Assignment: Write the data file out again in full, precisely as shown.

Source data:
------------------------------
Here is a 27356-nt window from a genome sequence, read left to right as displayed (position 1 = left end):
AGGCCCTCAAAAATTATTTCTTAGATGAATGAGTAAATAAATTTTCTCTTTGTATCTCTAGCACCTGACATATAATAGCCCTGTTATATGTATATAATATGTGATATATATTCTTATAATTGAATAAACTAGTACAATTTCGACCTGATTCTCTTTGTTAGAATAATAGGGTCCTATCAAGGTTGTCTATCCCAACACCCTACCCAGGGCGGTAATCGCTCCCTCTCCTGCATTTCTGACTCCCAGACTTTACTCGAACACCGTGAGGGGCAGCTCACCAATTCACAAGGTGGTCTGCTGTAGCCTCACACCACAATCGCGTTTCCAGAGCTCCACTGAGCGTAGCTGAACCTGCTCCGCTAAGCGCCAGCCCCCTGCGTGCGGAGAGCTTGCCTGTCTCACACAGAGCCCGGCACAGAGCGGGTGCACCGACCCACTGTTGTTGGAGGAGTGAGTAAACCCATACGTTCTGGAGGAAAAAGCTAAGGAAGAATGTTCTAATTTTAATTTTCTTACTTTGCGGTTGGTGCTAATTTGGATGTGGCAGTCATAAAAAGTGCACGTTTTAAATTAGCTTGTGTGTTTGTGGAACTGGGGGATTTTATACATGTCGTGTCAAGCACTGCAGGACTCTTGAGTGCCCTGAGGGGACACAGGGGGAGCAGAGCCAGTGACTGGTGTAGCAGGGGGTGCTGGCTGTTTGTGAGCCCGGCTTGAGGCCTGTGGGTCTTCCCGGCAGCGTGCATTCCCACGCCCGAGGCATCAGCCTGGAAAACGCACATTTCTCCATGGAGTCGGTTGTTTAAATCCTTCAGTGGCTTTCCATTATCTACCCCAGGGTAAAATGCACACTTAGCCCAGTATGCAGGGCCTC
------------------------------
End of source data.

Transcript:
Here is a 27356-nt window from a genome sequence, read left to right as displayed (position 1 = left end):
AGGCCCTCAAAAATTATTTCTTAGATGAATGAGTAAATAAATTTTCTCTTTGTATCTCTAGCACCTGACATATAATAGCCCTGTTATATGTATATAATATGTGATATATATTCTTATAATTGAATAAACTAGTACAATTTCGACCTGATTCTCTTTGTTAGAATAATAGGGTCCTATCAAGGTTGTCTATCCCAACACCCTACCCAGGGCGGTAATCGCTCCCTCTCCTGCATTTCTGACTCCCAGACTTTACTCGAACACCGTGAGGGGCAGCTCACCAATTCACAAGGTGGTCTGCTGTAGCCTCACACCACAATCGCGTTTCCAGAGCTCCACTGAGCGTAGCTGAACCTGCTCCGCTAAGCGCCAGCCCCCTGCGTGCGGAGAGCTTGCCTGTCTCACACAGAGCCCGGCACAGAGCGGGTGCACCGACCCACTGTTGTTGGAGGAGTGAGTAAACCCATACGTTCTGGAGGAAAAAGCTAAGGAAGAATGTTCTAATTTTAATTTTCTTACTTTGCGGTTGGTGCTAATTTGGATGTGGCAGTCATAAAAAGTGCACGTTTTAAATTAGCTTGTGTGTTTGTGGAACTGGGGGATTTTATACATGTCGTGTCAAGCACTGCAGGACTCTTGAGTGCCCTGAGGGGACACAGGGGGAGCAGAGCCAGTGACTGGTGTAGCAGGGGGTGCTGGCTGTTTGTGAGCCCGGCTTGAGGCCTGTGGGTCTTCCCGGCAGCGTGCATTCCCACGCCCGAGGCATCAGCCTGGAAAACGCACATTTCTCCATGGAGTCGGTTGTTTAAATCCTTCAGTGGCTTTCCATTATCTACCCCAGGGTAAAATGCACACTTAGCCCAGTATGCAGGGCCTC